Homosexuality in any form was outlawed, but as per usual in these historic incidents the brunt of the force of said policies fell upon gay men.
The Gestapo compiled a list of homosexuals and forced many to conform to the “German Norm”
Where I Learned About: More People See False Morality
False morality is not an exclusively North American phenomenon, but we do have our own special brand. This was underscored in specificity as something other have noticed in this film where students never learned the English words for “those things” in class.
The topic comes up as Léo introduces us to their school’s guide to English; the omnipresent John and Mary. The schooling they were receiving was still very recitative and in this litany of body parts that the francophonic children learned there was a glaring absence: reproductive organs. Yet, Léo, and some of his other classmates had begun to discover these parts of their anatomy had other functions that were heretofore unknown to them.
So immediately Léo is complaining about the injustice of forced ignorance. In the guise of sheltering the children and preserving their fleeting innocence they are left to discover sex between “ignorance and horror,” as Léo says. And with no demystification from anyone elder in their life how else can this discovery occur. Surely, for some the repercussions of this will be minimal, but for others who knows how much of a negative impact this had on their development.
Aside from learning not to expect true greatness to be recognized by the Academy, even when nominated; this film opened my eyes on the emotional toll a person will pay when undergoing gender reassignment. Before and after the fact there will be grieving over lost time, opportunity, reclaiming identity, striving for a new future while incorporating a difficult past.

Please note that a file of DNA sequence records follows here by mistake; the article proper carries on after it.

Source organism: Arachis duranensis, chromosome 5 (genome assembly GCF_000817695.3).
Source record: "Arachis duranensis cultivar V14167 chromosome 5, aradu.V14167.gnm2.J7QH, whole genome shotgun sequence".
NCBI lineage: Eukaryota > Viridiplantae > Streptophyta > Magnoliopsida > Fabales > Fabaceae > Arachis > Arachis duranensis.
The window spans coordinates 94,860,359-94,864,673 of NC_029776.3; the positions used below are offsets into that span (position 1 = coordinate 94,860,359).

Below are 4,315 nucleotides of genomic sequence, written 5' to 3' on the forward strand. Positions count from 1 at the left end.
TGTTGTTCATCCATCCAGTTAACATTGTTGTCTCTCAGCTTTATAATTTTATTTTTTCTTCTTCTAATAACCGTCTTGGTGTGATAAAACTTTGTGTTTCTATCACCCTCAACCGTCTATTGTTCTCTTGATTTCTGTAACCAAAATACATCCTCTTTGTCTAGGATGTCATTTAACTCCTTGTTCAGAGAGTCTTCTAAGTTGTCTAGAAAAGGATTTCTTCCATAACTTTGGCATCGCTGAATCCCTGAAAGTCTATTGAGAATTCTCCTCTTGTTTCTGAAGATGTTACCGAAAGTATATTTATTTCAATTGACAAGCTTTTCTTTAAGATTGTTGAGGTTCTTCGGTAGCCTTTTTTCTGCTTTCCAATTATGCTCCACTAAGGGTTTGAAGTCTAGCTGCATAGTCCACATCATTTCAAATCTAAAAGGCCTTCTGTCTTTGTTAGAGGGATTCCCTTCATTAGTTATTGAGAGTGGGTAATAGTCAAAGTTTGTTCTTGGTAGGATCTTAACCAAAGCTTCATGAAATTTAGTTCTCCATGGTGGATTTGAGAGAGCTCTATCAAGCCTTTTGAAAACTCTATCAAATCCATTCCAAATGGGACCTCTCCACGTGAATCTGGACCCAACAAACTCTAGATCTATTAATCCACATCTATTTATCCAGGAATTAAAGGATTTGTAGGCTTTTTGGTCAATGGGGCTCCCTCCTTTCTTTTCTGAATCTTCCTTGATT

Aside from Felicity Huffman’s brilliance there is so much to experience and feel in this film.
Where I Learned About: Differentiating Sexual Identity and Orientation
Prodigal Sons (2008)
For those who like axioms this one stuck out to me as I was seeking to learn more about what the transgendered experience is like, when being asked about why it is some people who have gender reassignment have heterosexual relationship and some have homosexual relationships, one woman answers perfectly and made me understand the magnitude of that journey; to paraphrase what she said: look in a mirror and ask yourself does what you see match how you feel inside? Most people will say yes. Look around and who are you attracted to.
That’s it. That is the difference between sexual identity and orientation. I have not in my life ever felt that specific emotion when looking at myself in a mirror. I never felt torn against myself for the very skin I was living in. I felt isolated, conflicted emotionally, and at war with where my mind and eyes would wander, and with whom I sought to be closer with amorously and amicably, but not something that fundamental.
Wherein: I Re-Examined a Film with the Topic of Sexuality in Mind (and Found a Road Less Traveled)
The Silence of the Lambs (1991)
After being reminded of the fact that the character of Buffalo Bill was a controversial one in the LGBT community took offense to – on a doc about it and I believe The Celluloid Closet (below) does touch on it. There were angry protests and signs about how the film seemed to vilify a transgendered person. When watching it with this in mind, I came away unconvinced, and not just because of my axiom of needing to understand that one character does not a whole demographic represent.
Bill’s situation is exacerbated by two factors: he was not given the go-ahead for surgery in psych evaluations and he specifically has sociopathic and psychopathic tendencies. Bill reacts violently and irrationally to the circumstances facing him. A vast majority won’t.